09 March 2009

Will Lack of Money Make the Criminal Justice System More Brutish?

The affluence of the United States and the various States has allowed us to spend a great deal of money on the criminal justice system. Now, we have a downturn in our economy causing States to run massive budget shortfalls. As anyone knows, this always leads to a cutback in "alternative" programs, meant to divert people out of the criminal justice system. Of course, there are other things which affluence has allowed us to impose upon the criminal justice system: indigent defense, expensive death penalty cases, high imprisonment rates, etc.

Of the items listed above, the high imprisonment rate is the one which the one which we have already seen affected. We've all read the stories of judges and sheriffs discharging prisoners early because there's not enough space or money to incarcerate them.

Indigent defense is an ongoing problem. There has been a push for years to improve indigent defense. Obviously, indigent defense is not something which legislators are going to have as the top item of their list of things to do to satisfy their constituents. Still, as long as the country and the States were riding an economic high actual opposition to funding improvements faded. Now, with states such as Virginia facing billions of dollars of shortfall, it's unlikely that any legislator is going to be favorable to putting money into defending those accused of breaking the law.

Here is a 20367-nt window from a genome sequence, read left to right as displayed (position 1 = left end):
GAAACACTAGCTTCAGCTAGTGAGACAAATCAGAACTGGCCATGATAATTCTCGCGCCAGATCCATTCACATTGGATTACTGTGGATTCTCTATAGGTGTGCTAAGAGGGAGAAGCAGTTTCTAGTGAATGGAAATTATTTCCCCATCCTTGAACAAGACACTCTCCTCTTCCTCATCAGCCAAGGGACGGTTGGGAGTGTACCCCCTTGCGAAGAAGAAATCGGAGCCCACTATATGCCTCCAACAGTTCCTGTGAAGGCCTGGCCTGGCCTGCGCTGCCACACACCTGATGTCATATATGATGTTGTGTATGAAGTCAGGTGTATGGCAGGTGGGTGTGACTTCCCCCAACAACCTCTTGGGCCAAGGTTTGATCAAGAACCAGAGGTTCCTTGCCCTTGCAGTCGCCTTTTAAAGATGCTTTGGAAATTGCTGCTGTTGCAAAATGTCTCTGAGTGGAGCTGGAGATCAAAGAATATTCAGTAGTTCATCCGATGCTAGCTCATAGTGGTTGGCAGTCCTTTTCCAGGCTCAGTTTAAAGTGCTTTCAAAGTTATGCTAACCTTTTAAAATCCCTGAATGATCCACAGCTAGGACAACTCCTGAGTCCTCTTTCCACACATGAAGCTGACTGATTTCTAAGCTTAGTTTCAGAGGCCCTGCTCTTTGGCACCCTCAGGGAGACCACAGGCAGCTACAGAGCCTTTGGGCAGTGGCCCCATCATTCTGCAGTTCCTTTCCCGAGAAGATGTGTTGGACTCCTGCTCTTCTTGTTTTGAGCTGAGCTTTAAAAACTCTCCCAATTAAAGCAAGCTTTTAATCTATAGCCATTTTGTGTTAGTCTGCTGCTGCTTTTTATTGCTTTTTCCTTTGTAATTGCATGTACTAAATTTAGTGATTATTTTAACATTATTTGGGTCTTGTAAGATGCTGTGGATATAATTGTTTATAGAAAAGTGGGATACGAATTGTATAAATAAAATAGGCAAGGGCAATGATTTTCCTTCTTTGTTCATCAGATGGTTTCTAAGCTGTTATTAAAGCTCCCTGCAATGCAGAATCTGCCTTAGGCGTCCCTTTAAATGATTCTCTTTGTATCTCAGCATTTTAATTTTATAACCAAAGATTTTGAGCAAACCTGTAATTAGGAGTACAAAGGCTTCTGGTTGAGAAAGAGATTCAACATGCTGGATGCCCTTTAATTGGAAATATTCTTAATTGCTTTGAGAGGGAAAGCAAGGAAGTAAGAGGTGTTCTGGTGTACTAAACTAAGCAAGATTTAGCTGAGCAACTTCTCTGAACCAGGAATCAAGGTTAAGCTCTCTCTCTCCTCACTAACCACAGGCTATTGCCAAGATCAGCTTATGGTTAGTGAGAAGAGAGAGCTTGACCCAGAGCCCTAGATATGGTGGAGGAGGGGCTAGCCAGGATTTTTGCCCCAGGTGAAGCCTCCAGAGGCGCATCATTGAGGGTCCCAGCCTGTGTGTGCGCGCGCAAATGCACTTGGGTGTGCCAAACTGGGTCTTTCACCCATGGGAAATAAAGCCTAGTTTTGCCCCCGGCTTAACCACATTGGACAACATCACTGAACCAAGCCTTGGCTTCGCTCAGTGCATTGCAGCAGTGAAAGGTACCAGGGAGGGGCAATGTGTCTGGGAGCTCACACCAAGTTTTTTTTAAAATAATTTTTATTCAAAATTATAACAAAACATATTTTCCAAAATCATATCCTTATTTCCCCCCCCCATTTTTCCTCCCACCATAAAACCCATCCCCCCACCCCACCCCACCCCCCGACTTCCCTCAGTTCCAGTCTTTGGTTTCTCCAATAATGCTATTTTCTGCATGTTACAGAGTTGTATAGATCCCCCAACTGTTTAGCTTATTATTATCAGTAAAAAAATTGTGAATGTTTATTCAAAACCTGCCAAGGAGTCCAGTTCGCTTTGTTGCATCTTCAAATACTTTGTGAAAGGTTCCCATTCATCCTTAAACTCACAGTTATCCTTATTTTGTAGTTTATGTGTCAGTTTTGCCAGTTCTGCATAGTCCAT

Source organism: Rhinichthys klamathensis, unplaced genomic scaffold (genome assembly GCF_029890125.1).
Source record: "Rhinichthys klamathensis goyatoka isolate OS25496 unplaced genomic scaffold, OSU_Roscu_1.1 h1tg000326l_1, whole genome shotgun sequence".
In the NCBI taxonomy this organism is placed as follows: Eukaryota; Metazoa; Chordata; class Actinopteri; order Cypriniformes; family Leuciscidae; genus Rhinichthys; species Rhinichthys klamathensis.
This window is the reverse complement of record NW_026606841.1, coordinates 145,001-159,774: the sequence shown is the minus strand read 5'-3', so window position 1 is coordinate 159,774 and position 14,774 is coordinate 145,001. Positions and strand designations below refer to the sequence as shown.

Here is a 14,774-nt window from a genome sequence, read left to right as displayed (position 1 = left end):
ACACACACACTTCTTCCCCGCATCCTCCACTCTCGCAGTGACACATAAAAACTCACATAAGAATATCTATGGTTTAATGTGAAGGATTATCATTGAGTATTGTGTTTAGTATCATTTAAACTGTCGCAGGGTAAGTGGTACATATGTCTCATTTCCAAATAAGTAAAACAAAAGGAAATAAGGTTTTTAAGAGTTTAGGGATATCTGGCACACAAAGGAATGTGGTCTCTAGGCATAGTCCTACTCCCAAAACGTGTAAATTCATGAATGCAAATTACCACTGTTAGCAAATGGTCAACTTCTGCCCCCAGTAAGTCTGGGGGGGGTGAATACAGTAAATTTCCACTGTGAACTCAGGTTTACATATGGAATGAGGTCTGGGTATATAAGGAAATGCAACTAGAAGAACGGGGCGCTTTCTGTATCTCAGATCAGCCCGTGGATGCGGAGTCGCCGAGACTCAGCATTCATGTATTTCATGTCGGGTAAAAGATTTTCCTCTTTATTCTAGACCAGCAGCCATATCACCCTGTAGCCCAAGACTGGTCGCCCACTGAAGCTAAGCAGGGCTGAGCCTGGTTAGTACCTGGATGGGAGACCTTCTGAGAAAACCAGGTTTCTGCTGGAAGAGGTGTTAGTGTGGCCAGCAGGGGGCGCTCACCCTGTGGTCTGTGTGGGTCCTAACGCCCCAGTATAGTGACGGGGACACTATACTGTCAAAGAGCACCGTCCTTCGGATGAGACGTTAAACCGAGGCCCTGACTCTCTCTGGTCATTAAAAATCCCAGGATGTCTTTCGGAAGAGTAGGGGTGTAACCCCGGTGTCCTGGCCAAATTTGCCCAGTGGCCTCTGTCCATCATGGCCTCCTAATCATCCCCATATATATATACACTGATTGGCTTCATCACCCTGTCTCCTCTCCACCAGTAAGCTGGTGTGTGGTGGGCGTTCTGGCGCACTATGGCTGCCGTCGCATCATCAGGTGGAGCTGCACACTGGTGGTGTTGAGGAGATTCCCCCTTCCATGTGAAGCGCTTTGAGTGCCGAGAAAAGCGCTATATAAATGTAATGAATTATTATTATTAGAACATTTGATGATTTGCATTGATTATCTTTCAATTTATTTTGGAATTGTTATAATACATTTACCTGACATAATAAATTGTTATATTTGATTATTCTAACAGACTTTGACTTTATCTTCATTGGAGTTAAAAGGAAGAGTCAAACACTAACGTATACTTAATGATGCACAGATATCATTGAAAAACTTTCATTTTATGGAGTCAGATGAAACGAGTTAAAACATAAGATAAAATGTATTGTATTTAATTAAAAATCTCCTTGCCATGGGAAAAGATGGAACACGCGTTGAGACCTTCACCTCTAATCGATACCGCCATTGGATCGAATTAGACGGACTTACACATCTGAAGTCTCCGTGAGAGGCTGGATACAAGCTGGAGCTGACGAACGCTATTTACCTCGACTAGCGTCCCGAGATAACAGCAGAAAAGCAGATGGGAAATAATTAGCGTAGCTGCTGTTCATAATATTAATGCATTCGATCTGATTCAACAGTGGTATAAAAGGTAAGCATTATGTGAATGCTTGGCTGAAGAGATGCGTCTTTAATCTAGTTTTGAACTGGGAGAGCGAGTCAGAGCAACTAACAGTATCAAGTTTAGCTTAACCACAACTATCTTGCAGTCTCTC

Expensive Death Penalty Cases: This is the sacred cow. Under the rubric "death is different", more and more and more expensive requirements have been added to death penalty cases. Facing the finality of the punishment, it has been difficult for anyone to step up and say "no more." And, it is obviously part of the anti-death penalty stratagem to make death penalty cases financially untenable. Personally, I don't think the current economic downturn is enough to effect this one way or the other. Sure, anti-death penalty activists are reliably making noises about eliminating the penalty because it is too expensive, but it does not seem to be making too much headway. Nevertheless, the question at hand is, should the economy ever become so depressed that it cannot support the money we now spend on capital defense will we prune the defense or eliminate the punishment?

1 comment:

Anonymous said...

To me the answer is easy: eliminate the punishment if you can't put in place the safeguards to at least give it a semblance of fairness.